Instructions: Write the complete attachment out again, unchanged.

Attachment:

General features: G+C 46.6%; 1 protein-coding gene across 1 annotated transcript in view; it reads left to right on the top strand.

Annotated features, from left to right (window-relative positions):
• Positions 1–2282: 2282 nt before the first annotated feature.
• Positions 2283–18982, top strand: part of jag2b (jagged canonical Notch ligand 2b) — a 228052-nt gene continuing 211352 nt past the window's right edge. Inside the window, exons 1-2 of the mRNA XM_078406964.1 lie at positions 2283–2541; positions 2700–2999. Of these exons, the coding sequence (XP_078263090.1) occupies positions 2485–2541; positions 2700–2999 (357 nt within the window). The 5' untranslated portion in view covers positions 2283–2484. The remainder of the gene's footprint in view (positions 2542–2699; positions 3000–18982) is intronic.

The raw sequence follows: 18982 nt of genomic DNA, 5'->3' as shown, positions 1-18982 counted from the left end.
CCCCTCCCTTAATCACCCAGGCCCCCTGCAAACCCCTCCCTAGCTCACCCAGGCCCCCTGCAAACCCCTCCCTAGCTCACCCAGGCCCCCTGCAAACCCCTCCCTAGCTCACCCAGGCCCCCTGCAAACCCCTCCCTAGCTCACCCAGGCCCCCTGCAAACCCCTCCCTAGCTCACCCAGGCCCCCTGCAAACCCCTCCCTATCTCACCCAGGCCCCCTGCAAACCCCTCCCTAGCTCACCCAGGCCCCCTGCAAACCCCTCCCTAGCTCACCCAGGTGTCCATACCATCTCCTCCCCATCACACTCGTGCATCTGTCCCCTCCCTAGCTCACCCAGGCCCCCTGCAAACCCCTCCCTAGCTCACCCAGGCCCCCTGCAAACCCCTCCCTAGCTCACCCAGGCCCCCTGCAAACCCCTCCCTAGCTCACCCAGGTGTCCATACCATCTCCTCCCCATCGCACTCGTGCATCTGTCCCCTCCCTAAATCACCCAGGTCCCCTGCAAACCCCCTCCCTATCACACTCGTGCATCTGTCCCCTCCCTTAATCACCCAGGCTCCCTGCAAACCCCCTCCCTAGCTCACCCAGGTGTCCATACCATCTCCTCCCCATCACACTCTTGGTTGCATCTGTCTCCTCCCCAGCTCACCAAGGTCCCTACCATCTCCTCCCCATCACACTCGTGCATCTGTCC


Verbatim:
General features: G+C 46.6%; 1 protein-coding gene across 1 annotated transcript in view; it reads left to right on the top strand.

Annotated features, from left to right (window-relative positions):
• Positions 1–2282: 2282 nt before the first annotated feature.
• Positions 2283–18982, top strand: part of jag2b (jagged canonical Notch ligand 2b) — a 228052-nt gene continuing 211352 nt past the window's right edge. Inside the window, exons 1-2 of the mRNA XM_078406964.1 lie at positions 2283–2541; positions 2700–2999. Of these exons, the coding sequence (XP_078263090.1) occupies positions 2485–2541; positions 2700–2999 (357 nt within the window). The 5' untranslated portion in view covers positions 2283–2484. The remainder of the gene's footprint in view (positions 2542–2699; positions 3000–18982) is intronic.

The raw sequence follows: 18982 nt of genomic DNA, 5'->3' as shown, positions 1-18982 counted from the left end.
CCCCTCCCTTAATCACCCAGGCCCCCTGCAAACCCCTCCCTAGCTCACCCAGGCCCCCTGCAAACCCCTCCCTAGCTCACCCAGGCCCCCTGCAAACCCCTCCCTAGCTCACCCAGGCCCCCTGCAAACCCCTCCCTAGCTCACCCAGGCCCCCTGCAAACCCCTCCCTAGCTCACCCAGGCCCCCTGCAAACCCCTCCCTATCTCACCCAGGCCCCCTGCAAACCCCTCCCTAGCTCACCCAGGCCCCCTGCAAACCCCTCCCTAGCTCACCCAGGTGTCCATACCATCTCCTCCCCATCACACTCGTGCATCTGTCCCCTCCCTAGCTCACCCAGGCCCCCTGCAAACCCCTCCCTAGCTCACCCAGGCCCCCTGCAAACCCCTCCCTAGCTCACCCAGGCCCCCTGCAAACCCCTCCCTAGCTCACCCAGGTGTCCATACCATCTCCTCCCCATCGCACTCGTGCATCTGTCCCCTCCCTAAATCACCCAGGTCCCCTGCAAACCCCCTCCCTATCACACTCGTGCATCTGTCCCCTCCCTTAATCACCCAGGCTCCCTGCAAACCCCCTCCCTAGCTCACCCAGGTGTCCATACCATCTCCTCCCCATCACACTCTTGGTTGCATCTGTCTCCTCCCCAGCTCACCAAGGTCCCTACCATCTCCTCCCCATCACACTCGTGCATCTGTCC